A good veterinarian would suggest giving their pet to a shelter, or a loving home, or to any system that would be able to handle the expenses of the pet and give it the care it deserves. Especially that the pet’s issue is curable the veterinarian would not recommend Euthanasia. A requirement of Virtue Ethics in the medical field is “…avoiding temptations to dismiss moral distress…” (McCammon & Brody, 2012). How a veterinarian is capable of handling moral distress or making the decision to use convenience euthanasia in any case depends on their individual character. Some veterinarians would rather obey the commands of the owner than deal with the moral stress of determining if convenience euthanasia is an ethical option. Owners whom do not care enough will see that convenience euthanasia is the answer to their problems but any ordinary veterinarian understands that convenience euthanasia is not the right thing to do and will direct owners to other alternatives.
Consequentialism forces individuals to focus on the future or the end results and allows individuals to make any necessary actions to reach the best end result (Shafer-Landau, 2018, p.120). The best end result for the owner is to just get rid of their problem so they don’t have to deal with it. if the veterinarian decides to euthanize the pet for the owner’s demands then The veterinarian would have to face the consequences of not listening to what He/She thinks is the right thing for the pet nor what is ethical and moral according to the veterinarian’s point of view. On the other hand, if the veterinarian does not euthanize the pet according to what was agreed with the owner then the consequences on the veterinarian would be cheating on the owner and not following the law.
If the veterinary has a consequentialist point of view, they have to agree with owners request and euthanize the dog since it will yield the best results. Consequentialism requires the veterinarian to euthanize the puppy because they have a moral obligation to do something if they are capable of doing it because if they ought to do what will have the best consequences, they can do it (Andri?, 2016). Even though it seems unfair and unjust to put the pet down because its owner does not want to take care of their expenses, consequentialism allows them to do so because it will bring the best results in the end.
Veterinarians are put under ethical stress to determine what is the right decision to make when it comes to Convenience Euthanasia. The final decisions that the veterinarian makes is based off of their understanding of ethical theories. Kantian Ethics claims that convenience euthanasia is the right thing to do, Virtue Ethics portrays that the decision of convenience euthanasia depends on personal character, and Consequentialism expresses convenience euthanasia as the best option that will give the best results. There are several other options to convenience euthanasia such as simply giving the animal to a shelter, but several owners are uneducated and are not aware of these options. Some veterinarians may not want to deal with the stress of making the decision themselves and make the owners happy, but Veterinarians have the duty to keep animals alive for as long as humanely possible. If the owners cannot pay for medical care, the veterinarian is responsible for directing the owners to other options if the dog is not terminally ill and dying. If the owner is willing to give the dog to a shelter or to another family that can afford medical care, it is a much better option than convenience euthanasia.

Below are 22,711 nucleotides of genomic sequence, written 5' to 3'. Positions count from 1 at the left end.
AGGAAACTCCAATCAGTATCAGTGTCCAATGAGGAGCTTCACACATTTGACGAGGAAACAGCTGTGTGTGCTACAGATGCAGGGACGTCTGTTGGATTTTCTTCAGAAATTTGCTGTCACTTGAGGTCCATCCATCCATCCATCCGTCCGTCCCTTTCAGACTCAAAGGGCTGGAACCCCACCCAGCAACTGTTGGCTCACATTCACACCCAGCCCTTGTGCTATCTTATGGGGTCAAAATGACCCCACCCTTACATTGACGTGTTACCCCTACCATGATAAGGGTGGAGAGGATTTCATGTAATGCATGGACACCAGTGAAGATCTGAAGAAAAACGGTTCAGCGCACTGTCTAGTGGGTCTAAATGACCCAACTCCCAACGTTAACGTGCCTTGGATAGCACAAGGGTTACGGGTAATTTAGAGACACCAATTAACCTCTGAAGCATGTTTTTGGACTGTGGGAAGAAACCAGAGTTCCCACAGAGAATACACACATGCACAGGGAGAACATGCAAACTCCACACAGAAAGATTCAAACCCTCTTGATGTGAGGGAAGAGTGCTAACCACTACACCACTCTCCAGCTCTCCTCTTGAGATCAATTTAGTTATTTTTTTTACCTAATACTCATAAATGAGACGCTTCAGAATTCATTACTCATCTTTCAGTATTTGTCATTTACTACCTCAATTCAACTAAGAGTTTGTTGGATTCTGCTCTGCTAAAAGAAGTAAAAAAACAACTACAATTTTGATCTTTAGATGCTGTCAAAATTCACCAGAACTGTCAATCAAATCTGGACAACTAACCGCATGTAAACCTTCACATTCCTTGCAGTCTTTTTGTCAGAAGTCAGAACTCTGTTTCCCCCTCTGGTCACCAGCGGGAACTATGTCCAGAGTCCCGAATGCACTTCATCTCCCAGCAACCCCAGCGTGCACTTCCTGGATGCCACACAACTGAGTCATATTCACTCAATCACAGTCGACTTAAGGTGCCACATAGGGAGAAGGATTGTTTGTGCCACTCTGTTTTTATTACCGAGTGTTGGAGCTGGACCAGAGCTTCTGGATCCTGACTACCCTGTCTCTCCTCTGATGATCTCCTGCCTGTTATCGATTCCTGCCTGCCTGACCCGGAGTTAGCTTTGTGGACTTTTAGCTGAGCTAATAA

Andri?, V. (2016). Is Objective Consequentialism Compatible with the Principle that “Ought” Implies “Can”? Philosophia 44(1), 63-77.
Bright, D., Winn, S., & Kanov, B. (2014). Reconsidering Virtue: Differences of Perspective in Virtue Ethics and the Positive Social Sciences. Journal of Business Ethics, 119(4), 445-460.
Carter, S. (2017). A Kantian ethics approach to moral bioenhancement. Bioethics, 31(9), 683 690.
McCammon, S., & Brody, D. (2012). How Virtue Ethics Informs Medical Professionalism. HEC Forum, 24(4), 257-272.
Rathwell-Deault, D., Godard, B., Frank, D., & Doize, D. (2017). Expected consequences of convenience euthanasia perceived by veterinarians in Quebec. Canadian Veterinary Journal-Revue Veterinaire Canadienne, 58(7), 723-728.
Shafer-Landau, R. (2018). The Fundamentals of Ethics (3th ed.) New York: Oxford University Press, Inc.